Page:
What can change the nature of a man?
It has been 13 years since Planescape: Torment was released and the game still manages to win new fans. I learned of it from a colleague back in 2000, decided to give it a shot, and … well, I never looked back.
The game was created by Black Isle Studios, the same company that also created the Baldur’s Gate series, and has been characterized as one of the best adventure books of the 90’s, which just happened to be released as a computer game. The storytelling is the main reason the game captured me big time. Unlike most other adventure games, Planescape: Torment doesn’t rely on combat; in fact it rewards you more for avoiding combat than for throwing yourself into the fray.
The story begins with you waking up on a slab in the Mortuary in Sigil.
You don’t remember how you got there, in fact you don’t remember much of … anything! Not even your own name! You are The Nameless One. Fortunately for you, a companion has been locked up with you – Morte, a flying skull. He seems to know you but is rather tight-lipped (or maybe I should say tight-toothed, as he has no lips!) about what he chooses to tell you. He reads a message which you left for yourself, tattooed onto your back. You are to find somebody named Pharod and learn from him what is going on.
From then on you are on a quest to learn about your past. Which turns out to be longer than you suspected at the start; for you have lived hundreds – if not thousands – of lives. You are immortal, and you will have to find out what has happened to your mortality.
The hunt for the truth will send you all over (and under) the city of Sigil, to one of the Lady’s mazes, to the cursed city of Curst, and to two different versions of Hell. On your way you will meet an odd(ball) collection of possible companions (a floating skull, an enslaved Githzerai, a chaste Succubus, and a rogue Modron just to name some of them), and you will have to solve a variety of large and small quests to advance the game. But don’t worry – (almost) nothing can kill you. At least not permanently.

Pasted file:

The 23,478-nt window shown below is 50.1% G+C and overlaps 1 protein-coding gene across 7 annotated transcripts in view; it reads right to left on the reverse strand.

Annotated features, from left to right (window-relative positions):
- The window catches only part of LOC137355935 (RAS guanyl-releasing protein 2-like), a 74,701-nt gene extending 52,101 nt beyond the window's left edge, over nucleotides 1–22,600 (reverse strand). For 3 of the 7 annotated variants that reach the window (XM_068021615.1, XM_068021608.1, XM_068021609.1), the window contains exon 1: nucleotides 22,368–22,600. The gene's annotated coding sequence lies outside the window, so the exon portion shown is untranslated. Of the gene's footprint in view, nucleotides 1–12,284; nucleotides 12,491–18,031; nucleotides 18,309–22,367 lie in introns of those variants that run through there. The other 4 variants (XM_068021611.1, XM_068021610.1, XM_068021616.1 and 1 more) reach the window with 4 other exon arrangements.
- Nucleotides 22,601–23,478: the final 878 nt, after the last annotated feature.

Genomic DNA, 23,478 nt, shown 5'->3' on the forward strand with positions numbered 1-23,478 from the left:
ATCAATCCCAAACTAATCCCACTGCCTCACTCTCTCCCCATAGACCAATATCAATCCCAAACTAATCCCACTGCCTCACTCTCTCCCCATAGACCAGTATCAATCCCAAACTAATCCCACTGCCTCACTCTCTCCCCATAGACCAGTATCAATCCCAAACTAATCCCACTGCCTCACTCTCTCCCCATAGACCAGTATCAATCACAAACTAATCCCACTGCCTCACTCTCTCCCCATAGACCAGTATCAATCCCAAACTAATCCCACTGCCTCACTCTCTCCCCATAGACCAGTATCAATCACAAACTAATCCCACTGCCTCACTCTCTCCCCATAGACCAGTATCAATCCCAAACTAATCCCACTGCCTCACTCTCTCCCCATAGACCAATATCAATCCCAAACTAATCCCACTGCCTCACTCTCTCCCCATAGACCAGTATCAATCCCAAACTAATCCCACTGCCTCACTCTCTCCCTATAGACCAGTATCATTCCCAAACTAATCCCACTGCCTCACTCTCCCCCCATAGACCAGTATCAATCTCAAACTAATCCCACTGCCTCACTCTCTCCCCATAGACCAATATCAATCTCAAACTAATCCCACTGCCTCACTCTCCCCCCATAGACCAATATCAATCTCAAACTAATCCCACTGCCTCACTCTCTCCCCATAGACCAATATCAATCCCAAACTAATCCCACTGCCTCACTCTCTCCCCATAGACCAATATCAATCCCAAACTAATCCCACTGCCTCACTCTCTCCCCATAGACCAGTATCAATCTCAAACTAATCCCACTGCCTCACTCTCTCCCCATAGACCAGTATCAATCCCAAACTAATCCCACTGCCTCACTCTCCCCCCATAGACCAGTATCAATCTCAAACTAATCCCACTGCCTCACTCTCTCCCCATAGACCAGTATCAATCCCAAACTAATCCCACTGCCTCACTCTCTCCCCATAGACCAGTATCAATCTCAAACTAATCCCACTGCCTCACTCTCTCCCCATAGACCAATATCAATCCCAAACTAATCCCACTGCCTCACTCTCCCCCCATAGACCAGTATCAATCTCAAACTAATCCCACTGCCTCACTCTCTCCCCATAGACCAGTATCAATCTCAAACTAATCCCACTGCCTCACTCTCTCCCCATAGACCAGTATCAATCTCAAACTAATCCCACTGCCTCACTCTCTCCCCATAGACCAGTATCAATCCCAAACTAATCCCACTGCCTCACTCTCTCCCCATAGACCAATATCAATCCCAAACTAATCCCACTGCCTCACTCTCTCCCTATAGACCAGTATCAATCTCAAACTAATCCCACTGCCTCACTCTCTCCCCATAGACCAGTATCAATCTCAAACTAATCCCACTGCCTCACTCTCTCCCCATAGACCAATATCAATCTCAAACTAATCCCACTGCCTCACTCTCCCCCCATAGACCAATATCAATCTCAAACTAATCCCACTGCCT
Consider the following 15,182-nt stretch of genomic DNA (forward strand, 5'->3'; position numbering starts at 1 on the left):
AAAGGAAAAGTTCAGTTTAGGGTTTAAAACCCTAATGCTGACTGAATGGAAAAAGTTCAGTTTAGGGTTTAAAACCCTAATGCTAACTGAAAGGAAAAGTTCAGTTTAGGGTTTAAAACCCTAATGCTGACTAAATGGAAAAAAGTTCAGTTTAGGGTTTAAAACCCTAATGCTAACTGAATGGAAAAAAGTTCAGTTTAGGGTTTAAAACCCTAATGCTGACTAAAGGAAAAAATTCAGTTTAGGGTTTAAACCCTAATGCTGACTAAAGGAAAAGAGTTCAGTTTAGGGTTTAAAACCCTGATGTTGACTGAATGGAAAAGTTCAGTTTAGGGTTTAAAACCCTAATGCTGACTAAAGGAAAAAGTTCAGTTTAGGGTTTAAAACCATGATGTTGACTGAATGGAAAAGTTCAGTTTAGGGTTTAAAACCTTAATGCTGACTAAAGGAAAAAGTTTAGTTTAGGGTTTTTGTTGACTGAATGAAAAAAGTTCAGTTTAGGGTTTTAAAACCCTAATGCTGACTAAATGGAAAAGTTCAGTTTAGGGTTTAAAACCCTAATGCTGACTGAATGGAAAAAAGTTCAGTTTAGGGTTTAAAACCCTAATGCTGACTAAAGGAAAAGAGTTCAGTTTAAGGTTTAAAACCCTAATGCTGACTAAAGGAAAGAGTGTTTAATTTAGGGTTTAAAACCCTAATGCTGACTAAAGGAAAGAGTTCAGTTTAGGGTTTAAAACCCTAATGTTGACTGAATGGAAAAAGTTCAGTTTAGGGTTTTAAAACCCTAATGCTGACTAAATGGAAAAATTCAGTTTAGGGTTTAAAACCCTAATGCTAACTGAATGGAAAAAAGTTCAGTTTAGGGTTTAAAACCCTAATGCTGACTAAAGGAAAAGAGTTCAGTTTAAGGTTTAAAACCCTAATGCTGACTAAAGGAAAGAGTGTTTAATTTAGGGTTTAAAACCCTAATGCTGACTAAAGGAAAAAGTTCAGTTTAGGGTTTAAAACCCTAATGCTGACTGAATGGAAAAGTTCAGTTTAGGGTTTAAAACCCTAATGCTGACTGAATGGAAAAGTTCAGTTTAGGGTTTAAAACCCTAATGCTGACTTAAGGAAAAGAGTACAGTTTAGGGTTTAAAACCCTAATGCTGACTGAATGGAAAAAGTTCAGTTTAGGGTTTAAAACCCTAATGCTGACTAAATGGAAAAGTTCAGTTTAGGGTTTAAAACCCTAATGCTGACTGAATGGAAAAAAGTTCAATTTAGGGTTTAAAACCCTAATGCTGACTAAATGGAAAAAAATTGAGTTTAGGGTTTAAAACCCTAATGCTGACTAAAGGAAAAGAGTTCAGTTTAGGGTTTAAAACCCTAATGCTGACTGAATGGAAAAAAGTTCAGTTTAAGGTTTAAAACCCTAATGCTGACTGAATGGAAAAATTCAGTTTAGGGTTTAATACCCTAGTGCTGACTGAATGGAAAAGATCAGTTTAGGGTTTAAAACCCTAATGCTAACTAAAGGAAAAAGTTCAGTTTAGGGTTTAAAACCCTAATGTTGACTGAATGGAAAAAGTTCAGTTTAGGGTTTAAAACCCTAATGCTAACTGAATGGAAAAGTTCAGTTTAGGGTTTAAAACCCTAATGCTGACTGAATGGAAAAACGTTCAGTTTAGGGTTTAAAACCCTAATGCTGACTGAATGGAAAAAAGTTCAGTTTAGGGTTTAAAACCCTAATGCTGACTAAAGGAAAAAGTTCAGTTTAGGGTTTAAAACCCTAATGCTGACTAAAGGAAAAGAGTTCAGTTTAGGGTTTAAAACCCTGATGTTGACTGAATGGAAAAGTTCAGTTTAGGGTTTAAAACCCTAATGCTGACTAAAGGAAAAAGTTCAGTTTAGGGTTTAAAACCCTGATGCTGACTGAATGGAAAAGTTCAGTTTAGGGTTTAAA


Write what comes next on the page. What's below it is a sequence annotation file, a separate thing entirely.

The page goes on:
And, you will get to hear some of the best music I have ever heard in any game. This one is my favourite. It is played whenever you meet the ghost of a woman you seem to have known in an earlier life. She still remembers you – and still loves you, despite the fact that you weren’t exactly nice to her.
The storyline is rather linear, as with most books, but unlike a book you get to write a lot of the story yourself. You decide what kind of person you want to be – whether you want to be good or evil, truthful or the multiverse’s biggest liar – whether you will do small quests for free, or demand payment – whether you will talk your way out of a situation, or beat up the other guy! Just remember that your choices may have consequences down the line!
As you progress with the story, you will most likely remember things about your earlier lives. About the times you were a complete jerk, the times you tried to make amends, and the times when you were just stark raving mad!
You may also learn more about your companions, and how some of them fit into your past…
And you may learn to speak with the dead. (Why not? After all, you have died yourself. Many times.)
Meanwhile, someone is hunting for you, sending his shadows to kill you, despite the fact that you cannot be killed. He is the one you must face in the end, and the one you must defeat – by words, or by blows!
And you will hear the same question asked again and again: What can change the nature of a man? It is up to you to find the answer, whether the answer be “Life”, or “Death”, or “Nothing!”
The answer may just turn out to be “Planescape: Torment”!